Artist, programmer, and professor at Florida State University Owen Mundy was using Instagram to photograph his three-year-old when he realized the app had been recording the coordinates of his backyard and making it publicly available via Instagram’s API. He created cluster visualizations of cats whose living quarters had been made public by social media. The project website Iknowwhereyourcatlives.com shows a global map with clusters of cats. Users can press the “Random Cat” button to be taken to a photo of an individual cats, or see clusters in an aerial view of a city or country. Charts and maps give a broad overview of cats per location, which according to Mundy are “representations of globalism, access to smartphones, and relaxed consideration for individual privacy.”
But why cats? And why the title “I Know Where Your Cat Lives”? Mundy wanted to translated the creepiness of discovering his location was public in a fun and harmless way. Cats are not only an important part of internet culture, they are loved like children, he says.
Mundy will be speaking at the L2 Forum on November 10th at The Morgan Library. (L2 members: Please request invite here.) Full Q&A below:
Why did you choose cat photos as a gateway into privacy research?
I was using Instagram to photograph my three year old and one day I realized that the app had been recording and embedding the geographic coordinates of my backyard. I was concerned because I didn’t explicitly give permission to share this data. Nor did I tell Instagram they could make it publicly available via their API.
Using cats seemed to be the most effective way to get traction for a conversation around this issue. I wanted to translate the creepiness of the experience in a way that was fun but technically harmless. Not only are cats an important part of internet culture, but in many ways they are loved like children.
Were there any other types of personal photos you thought about using, like food photos?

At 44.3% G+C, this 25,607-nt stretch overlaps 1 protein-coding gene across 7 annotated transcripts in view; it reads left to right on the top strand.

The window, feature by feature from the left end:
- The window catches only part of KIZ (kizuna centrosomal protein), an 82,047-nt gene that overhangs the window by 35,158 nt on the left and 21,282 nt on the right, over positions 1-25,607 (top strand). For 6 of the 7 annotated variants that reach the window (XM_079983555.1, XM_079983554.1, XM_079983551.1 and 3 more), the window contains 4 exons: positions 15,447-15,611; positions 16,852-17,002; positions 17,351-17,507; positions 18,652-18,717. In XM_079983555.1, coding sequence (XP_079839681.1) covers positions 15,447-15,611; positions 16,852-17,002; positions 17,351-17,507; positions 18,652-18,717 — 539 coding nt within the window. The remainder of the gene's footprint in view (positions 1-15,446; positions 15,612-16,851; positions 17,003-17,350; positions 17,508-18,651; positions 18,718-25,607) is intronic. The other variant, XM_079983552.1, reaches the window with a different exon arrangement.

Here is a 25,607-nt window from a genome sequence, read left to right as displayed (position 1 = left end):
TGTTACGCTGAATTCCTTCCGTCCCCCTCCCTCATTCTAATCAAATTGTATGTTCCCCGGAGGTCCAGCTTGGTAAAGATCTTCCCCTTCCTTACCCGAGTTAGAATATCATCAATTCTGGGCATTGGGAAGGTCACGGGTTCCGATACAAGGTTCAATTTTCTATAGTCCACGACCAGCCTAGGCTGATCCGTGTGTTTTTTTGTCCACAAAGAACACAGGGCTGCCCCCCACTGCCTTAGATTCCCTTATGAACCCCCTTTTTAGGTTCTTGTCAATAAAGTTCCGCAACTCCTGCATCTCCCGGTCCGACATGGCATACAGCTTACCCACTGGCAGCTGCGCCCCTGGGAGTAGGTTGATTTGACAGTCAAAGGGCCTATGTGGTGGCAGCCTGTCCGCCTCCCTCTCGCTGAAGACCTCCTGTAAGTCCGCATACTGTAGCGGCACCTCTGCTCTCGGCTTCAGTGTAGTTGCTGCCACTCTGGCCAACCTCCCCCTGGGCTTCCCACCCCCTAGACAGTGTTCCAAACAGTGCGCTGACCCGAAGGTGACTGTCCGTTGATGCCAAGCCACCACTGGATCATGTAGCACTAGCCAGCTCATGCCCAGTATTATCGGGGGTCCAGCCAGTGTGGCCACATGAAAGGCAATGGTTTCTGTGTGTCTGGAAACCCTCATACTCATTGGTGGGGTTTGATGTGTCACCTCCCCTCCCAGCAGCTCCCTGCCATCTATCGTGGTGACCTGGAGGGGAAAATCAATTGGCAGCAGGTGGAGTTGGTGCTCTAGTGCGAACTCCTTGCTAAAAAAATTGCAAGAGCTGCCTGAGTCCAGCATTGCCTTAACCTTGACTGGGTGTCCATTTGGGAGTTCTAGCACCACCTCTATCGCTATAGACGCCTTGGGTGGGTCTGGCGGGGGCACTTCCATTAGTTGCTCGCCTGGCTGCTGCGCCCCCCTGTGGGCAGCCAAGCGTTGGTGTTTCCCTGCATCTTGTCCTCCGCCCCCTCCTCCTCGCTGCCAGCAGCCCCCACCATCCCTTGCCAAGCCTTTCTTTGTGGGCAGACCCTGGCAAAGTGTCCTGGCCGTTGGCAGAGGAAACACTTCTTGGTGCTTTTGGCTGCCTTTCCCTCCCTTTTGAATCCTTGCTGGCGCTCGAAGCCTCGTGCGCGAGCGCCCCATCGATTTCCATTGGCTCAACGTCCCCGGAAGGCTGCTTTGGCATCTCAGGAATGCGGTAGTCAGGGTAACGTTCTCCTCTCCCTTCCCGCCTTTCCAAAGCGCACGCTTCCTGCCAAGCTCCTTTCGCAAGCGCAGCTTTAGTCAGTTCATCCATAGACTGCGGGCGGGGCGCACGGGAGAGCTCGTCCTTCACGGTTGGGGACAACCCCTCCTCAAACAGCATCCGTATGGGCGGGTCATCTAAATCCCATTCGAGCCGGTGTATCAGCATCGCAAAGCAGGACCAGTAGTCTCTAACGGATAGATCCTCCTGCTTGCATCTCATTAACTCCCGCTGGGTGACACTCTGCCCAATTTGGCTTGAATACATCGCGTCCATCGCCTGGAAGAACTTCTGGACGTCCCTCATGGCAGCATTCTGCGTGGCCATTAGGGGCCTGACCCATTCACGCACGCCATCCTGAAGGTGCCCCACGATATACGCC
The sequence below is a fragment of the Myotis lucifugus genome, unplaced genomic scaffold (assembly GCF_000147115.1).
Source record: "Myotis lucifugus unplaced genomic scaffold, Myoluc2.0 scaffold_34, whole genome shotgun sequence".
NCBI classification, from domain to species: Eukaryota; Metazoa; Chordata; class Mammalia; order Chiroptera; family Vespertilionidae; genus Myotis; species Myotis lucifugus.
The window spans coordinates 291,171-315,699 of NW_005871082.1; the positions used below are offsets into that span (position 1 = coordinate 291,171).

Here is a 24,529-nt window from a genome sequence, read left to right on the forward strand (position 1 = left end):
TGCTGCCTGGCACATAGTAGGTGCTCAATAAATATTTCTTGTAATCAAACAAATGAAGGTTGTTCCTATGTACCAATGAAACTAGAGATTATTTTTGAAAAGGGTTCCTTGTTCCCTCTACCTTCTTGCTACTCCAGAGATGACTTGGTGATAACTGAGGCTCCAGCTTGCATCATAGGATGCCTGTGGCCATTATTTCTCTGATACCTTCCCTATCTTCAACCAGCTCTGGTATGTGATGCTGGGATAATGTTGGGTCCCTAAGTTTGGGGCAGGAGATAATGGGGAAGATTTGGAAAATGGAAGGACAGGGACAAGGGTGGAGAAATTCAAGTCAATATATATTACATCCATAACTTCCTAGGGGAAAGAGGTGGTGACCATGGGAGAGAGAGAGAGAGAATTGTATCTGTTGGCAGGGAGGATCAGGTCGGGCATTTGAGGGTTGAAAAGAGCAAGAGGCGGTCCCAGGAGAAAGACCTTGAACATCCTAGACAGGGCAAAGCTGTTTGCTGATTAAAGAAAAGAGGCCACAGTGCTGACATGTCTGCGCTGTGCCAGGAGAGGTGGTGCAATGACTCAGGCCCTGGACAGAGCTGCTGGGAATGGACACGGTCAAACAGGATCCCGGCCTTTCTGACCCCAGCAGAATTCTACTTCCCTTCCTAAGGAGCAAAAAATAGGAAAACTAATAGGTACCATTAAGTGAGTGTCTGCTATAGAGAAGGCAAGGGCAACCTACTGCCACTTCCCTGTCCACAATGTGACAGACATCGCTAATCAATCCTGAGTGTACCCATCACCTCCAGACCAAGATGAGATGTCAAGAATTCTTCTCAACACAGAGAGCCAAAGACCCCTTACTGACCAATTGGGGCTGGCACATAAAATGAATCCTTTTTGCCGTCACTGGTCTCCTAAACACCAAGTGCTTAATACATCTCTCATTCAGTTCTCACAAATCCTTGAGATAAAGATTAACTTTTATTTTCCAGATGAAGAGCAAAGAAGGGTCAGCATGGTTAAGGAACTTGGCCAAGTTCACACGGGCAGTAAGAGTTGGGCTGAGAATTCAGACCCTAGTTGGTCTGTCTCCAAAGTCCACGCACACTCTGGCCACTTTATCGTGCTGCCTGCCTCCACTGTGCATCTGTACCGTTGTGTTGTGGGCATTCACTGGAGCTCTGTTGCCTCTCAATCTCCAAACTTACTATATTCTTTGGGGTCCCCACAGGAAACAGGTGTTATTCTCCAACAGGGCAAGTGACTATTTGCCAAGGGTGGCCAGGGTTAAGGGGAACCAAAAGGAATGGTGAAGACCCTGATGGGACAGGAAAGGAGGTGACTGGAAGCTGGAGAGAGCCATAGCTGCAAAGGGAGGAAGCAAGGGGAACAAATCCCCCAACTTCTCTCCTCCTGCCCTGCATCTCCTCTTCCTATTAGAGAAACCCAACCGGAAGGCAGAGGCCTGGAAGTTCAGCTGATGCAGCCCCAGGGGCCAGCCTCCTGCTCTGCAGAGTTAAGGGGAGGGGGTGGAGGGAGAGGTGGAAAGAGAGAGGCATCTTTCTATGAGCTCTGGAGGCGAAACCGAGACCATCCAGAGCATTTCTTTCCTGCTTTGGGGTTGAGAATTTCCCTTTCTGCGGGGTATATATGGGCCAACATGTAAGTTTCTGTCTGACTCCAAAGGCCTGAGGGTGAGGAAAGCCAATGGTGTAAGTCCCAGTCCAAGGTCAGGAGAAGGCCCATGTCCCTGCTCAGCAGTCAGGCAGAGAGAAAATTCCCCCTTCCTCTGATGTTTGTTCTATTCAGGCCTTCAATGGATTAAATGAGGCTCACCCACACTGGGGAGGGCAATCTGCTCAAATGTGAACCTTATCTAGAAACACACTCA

Once I settled on cats, there was nothing I could imagine that would be better. Artists are fond of using beauty to explore a subject to create dialog. I’m less interested in subjectivity, and more in the relational momentum that art can generate around questions important to humanity.
Any interesting insights you’ve found from the data algorithms on FSU computers?
I used the high performance computing cluster at Florida State University to create the cluster visualizations. I was using my Macbook but when one process took three weeks to complete I decided I needed a bigger machine. The clustered data allows users to drill down to explore “cat density” in any geographic area on earth. The charts on the site also give a broad overview of cats per location. The images are less likely to explain where all the cats in the world exist than they are to describe how many photos of cats have been uploaded from each of these places. So the maps are perhaps a better representation of globalism, access to smart phones, and relaxed consideration for individual privacy.
Your site has been described as incredibly addictive, but many have pondered on the practical uses. What do you hope to do with all this information?
My two favorite quotes from journalists on this project are: “Here’s The Website You Will Never Ever Leave” and “Owen Mundy just ruined the Internet.” On one hand it’s an intentionally fun website. At every step during its construction I worked to make it easy to use and enjoyable. The Random Cat button is the culmination of this idea. On the other it’s a sophisticated visualization and experiment into how privacy is changing. It makes tangible the implications for everyone of a complicated technical process that allows a violation of our privacy. It makes us smile, think, and even act.
What should Forum attendees expect at your talk?
I will be talking about social media, visualization, data privacy, and of course cats!